Trip Start Mar 29, 2006
232Trip End Feb 28, 2007
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We left about 8.30am and drove around a fog shrouded lake which by the time we had passed Meersberg and Friedrichschafen and into the hills east of Lindau was still hanging around. In fact we missed some of the best parts because of that fog and it only cleared as we entered Immenstadt where we stopped and had a cuppa in a deserted square. There was only one other at those tables that Sunday morning. He sat alone, sipping on his early morning stein of beer, smoking his roll-your-own tobacco and slowly removing his shoes and socks. He hobbled over to the fountain nearby to wash his feet, returned to his table and tied his shoes to the to the handlebars of his bike. Sometimes I have the compulsion to watch the antics of the locals and report.
The mist had gone
There was an enormous car park at the foot of the mountain on which it stood and we were lucky to find a spot for 4 Euros near to the pathways up to the castle. But first of all...lunch. It was impossible to find a seat on which to sit and eat our sandwiches. We had to walk a fair way, around the back of a school to find a wall to sit on. Public seating is definitely discouraged in this country. No doubt by the hundreds of bars with a vested interest in funneling us to their tables. In retrospect I think we should have taken our lunch up to the castle.
Having filled our bellies again we went back to the circus around the foot of the mountain and discovered that we had three choices. We could either walk up the pathways to the castle, take a bus or go by horse and carriage
To enter the castle it was necessary to buy a tour ticket which allowed you to join one of the many conducted tours. We had not bought tickets because of the expense and that it would take too long to complete. The tours were numbered and there were many up there waiting for their number to be called. We found it to be quite common in Germany in that popular historical sites were only accessible by an accompanied guide
We walked back and, gee, it was steep. I was glad we did not walk up. Some poor drunken sod was trying to do just that, collapsed in front of us, scrambled up, gave us a drunken salute and continued on his way. He will be dead by the time he gets to the top, I thought, but then he is young and full of alcohol. We were very tired by the time we reached the car. Lots of Brits and Americans here. A cacophony of English dialects that we had not heard for a while.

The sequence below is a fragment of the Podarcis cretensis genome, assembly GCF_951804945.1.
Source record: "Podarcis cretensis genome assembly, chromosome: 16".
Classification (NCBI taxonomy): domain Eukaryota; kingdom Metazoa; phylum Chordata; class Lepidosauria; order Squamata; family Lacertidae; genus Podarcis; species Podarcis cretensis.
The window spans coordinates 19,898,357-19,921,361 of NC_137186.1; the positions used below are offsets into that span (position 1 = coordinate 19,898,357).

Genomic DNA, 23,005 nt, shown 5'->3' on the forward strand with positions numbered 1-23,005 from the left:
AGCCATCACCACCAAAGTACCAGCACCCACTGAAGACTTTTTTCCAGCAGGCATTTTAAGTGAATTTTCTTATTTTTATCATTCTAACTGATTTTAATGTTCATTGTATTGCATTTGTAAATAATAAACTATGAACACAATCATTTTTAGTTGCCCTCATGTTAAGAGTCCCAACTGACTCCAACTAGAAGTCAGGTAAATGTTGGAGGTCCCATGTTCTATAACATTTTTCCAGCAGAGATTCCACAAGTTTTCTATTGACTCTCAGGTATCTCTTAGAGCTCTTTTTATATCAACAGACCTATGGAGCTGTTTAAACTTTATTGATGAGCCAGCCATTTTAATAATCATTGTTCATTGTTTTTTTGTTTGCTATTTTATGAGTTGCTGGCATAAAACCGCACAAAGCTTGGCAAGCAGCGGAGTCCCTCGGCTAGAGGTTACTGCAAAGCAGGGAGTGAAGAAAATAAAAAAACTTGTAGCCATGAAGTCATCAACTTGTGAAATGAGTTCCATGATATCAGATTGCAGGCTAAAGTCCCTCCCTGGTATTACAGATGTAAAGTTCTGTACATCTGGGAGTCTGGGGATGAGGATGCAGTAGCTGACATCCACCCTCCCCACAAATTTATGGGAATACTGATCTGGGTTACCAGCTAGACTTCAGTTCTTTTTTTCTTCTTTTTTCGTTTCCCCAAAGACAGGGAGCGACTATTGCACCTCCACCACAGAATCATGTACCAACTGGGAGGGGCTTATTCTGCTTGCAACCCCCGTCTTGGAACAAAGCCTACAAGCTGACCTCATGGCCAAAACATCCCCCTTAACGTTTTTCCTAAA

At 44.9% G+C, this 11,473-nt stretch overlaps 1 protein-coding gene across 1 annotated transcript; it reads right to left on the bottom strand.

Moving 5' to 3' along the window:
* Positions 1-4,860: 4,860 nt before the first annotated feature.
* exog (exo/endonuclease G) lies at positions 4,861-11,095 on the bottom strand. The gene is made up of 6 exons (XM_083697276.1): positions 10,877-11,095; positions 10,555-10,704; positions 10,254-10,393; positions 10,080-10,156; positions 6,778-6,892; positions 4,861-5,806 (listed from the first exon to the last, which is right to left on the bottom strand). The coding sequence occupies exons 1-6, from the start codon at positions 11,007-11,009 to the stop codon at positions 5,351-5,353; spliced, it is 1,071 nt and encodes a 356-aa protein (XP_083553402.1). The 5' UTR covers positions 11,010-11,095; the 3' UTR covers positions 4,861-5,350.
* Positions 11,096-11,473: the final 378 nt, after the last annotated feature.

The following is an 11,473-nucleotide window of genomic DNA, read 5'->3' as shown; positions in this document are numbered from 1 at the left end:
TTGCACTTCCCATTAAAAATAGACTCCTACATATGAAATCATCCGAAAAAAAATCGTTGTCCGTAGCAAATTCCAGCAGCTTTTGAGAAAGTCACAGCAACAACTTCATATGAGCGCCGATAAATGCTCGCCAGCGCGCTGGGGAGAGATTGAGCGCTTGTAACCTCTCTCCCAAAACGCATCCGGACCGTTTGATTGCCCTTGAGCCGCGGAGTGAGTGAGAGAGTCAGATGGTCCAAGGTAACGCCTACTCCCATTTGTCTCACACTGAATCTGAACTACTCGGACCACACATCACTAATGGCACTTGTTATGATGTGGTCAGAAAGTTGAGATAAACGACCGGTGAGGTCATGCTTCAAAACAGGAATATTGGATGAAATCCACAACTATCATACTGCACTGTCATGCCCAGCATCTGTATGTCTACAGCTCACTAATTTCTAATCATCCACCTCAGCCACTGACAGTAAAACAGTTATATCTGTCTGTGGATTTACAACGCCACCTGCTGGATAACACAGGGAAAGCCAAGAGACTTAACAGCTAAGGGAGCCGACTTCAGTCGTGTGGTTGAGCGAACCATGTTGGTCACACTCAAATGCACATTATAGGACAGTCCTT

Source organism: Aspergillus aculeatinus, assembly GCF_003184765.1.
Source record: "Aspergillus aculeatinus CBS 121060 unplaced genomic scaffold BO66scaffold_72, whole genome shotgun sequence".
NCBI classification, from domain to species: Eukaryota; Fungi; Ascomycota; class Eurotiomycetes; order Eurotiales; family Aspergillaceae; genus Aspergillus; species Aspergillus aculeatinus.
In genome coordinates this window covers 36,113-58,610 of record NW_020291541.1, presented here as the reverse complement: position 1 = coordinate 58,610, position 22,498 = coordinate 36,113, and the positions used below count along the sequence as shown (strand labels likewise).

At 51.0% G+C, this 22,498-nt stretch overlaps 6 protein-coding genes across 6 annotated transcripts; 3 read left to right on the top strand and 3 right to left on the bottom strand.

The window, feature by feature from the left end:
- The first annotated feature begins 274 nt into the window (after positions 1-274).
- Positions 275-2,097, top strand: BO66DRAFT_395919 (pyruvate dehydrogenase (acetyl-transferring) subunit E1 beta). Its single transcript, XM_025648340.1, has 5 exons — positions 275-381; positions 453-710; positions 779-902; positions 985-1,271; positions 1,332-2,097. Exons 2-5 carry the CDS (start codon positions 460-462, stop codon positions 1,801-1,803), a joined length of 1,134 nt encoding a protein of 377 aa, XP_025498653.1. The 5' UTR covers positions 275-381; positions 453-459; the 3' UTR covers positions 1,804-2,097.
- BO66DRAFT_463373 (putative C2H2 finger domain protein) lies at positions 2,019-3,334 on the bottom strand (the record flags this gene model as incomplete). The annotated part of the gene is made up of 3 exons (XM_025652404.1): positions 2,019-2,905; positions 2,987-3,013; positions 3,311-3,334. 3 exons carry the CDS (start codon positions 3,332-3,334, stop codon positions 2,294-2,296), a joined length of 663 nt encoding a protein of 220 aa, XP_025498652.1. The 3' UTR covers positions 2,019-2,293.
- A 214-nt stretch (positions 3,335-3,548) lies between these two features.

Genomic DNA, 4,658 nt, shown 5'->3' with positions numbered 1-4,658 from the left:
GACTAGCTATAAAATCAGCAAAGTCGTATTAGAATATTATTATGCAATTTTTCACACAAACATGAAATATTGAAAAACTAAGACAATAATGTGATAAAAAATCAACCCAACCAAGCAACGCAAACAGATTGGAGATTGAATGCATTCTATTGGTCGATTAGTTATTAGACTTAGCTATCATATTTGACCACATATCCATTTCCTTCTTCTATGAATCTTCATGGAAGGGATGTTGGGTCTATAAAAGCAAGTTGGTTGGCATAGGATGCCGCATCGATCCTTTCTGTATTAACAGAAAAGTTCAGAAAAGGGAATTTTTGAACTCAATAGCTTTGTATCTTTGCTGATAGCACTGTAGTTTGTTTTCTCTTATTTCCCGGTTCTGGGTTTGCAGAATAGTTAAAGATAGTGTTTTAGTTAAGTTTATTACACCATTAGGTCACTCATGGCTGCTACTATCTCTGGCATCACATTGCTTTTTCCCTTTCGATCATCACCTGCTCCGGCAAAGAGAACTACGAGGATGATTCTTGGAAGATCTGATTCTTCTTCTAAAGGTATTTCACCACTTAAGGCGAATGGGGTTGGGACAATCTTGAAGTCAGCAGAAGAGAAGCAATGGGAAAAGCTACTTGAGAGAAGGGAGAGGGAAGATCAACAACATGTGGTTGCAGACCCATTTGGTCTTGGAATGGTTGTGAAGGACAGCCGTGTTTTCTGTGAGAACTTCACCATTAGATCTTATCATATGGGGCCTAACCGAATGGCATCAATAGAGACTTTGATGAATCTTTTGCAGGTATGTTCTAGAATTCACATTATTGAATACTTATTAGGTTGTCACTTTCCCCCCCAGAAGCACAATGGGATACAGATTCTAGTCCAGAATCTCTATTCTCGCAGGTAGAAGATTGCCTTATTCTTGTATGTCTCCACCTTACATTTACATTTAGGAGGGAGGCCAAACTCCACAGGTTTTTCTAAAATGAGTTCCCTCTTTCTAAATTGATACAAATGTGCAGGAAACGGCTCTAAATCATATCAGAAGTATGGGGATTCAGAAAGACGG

Off we went again. Up the so called Romantic Highway which ran from just south of where we were to Nordlingen and beyond. We were not prepared to go that far so we headed north with the intention of turning towards Oberammergau. We stopped off at Wieskirche...another baroque style church
The shops in the town specialised in not only all those religious icons one would expect in a place like this but it was a mecca for lovers of dolls. Every other shop window was full of dolls, figurines or statuettes...I know not where one description ends and the other begins. I was taken by the metre high, mountain climber who was hanging from a rope off the side of a cliff. It would have looked great on our balcony at home. We had a drink in the Hotel Altpost in the town square and decided to stay there and in that hotel if they had rooms. They did and they were very comfortable. L had a cute room under the eaves with a bunk bed and a strange shaped bathroom designed to fit under the sloping roof. We walked around the town again looking for somewhere suitable to have dinner but they were either too expensive or closed. Our hotel was doing a brisk business so we ended up there and had soup and salad for me, schnitzel for them and a bottle wine between us.